[–]judgemebymyusername 1 point  ago
    Tax diversification is the main reason to split between 401k and Roth once you've hit your employer match. Most of what I've read suggests 401k to match, then max out Roth, then max out 401k, then taxable accounts. Paying off debt should be somewhere in there too of course.
    [–]worrst 1 point  ago
    So if reading correctly then if there is a Roth 401k plan then it shouldnt matter if I max it out on my Roth 401k first or Roth IRA since neither one of them will be taxed in the future. Only service fees if it applies to any.
    [–]judgemebymyusername 1 point  ago
    That is correct. But there are conflicting viewpoints on going 100% Roth.
    I highly suggest skimming through this
    [–]duhhhh 1 point  ago
    I see a few cases to go 100% Roth.
    1) You are young and low expense/low tax bracket now. It makes sense to contribute as much as you can to Roth IRA and Roth 401k. You can contribute to a traditional 401k later when you are in a higher tax bracket and have family expenses of your own.
    2) You are older, plan to start a pension/social security as soon as you retire, and have been contributing to a traditional 401k for many years. If you won't have significantly lower income in retirement, then maxing out a Roth 401k today allows you to save more in retirement accounts and balance out your earlier traditional contributions. If you plan several years between retirement and pension/social security, then it probably makes more sense to roll some of the traditional assets at that lower income point instead.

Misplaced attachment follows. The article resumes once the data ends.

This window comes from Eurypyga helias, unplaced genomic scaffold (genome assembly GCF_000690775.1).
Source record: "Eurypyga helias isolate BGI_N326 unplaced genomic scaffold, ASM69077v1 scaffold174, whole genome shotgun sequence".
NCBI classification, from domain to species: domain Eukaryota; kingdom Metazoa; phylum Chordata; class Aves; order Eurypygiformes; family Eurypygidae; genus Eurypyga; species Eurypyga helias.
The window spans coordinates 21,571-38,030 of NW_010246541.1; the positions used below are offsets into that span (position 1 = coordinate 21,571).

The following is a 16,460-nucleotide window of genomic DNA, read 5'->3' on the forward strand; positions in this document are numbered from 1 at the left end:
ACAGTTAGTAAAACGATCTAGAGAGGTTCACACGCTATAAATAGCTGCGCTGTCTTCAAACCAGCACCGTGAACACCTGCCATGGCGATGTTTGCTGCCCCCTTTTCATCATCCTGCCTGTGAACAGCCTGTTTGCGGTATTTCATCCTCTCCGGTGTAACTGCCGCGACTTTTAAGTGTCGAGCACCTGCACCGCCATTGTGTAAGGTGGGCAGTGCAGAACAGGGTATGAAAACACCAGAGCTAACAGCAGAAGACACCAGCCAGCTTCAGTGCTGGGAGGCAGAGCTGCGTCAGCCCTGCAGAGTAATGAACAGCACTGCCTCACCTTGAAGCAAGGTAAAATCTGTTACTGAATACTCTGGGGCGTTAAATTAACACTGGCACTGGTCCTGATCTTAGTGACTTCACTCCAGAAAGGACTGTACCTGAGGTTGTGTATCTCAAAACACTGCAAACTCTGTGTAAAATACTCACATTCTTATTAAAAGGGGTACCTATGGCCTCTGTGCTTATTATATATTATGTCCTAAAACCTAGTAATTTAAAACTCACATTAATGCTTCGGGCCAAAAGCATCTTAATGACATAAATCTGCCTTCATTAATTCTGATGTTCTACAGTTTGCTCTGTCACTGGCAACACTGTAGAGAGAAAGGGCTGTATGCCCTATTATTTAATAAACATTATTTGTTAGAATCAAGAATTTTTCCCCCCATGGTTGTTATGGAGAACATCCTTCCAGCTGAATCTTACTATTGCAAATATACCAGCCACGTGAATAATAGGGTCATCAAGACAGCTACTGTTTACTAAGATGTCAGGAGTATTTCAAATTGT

3) You have kids you expect to go to college and you want to have few assets to maximize financial aid. Home equity and retirement accounts do not count as assets for financial aid. So maxing out a Roth 401k shelters more of your savings than maxing out a traditional 401k.
    [–]judgemebymyusername 1 point  ago
    For #3, that frustrates the hell out of me. My parents contributed no help to my college, and I plan on doing the same for my children. Parental assets should not be part of the fin aid calculation IMO.
    [–]Thisismyredditusern 2 points  ago
    On the other hand, my parents paid for my schooling and I pay for my kids' schooling. I guess it wouldn't matter if all aid were purely merit based, but much of it is needs based. They have no easy way of distinguishing between your family and mine and if you start giving money away, people are often not honest. They err on the side of not giving people like me free money. I don't think that's a bad thing. Or they could just get rid of needs based aid.
    [–]judgemebymyusername 1 point  ago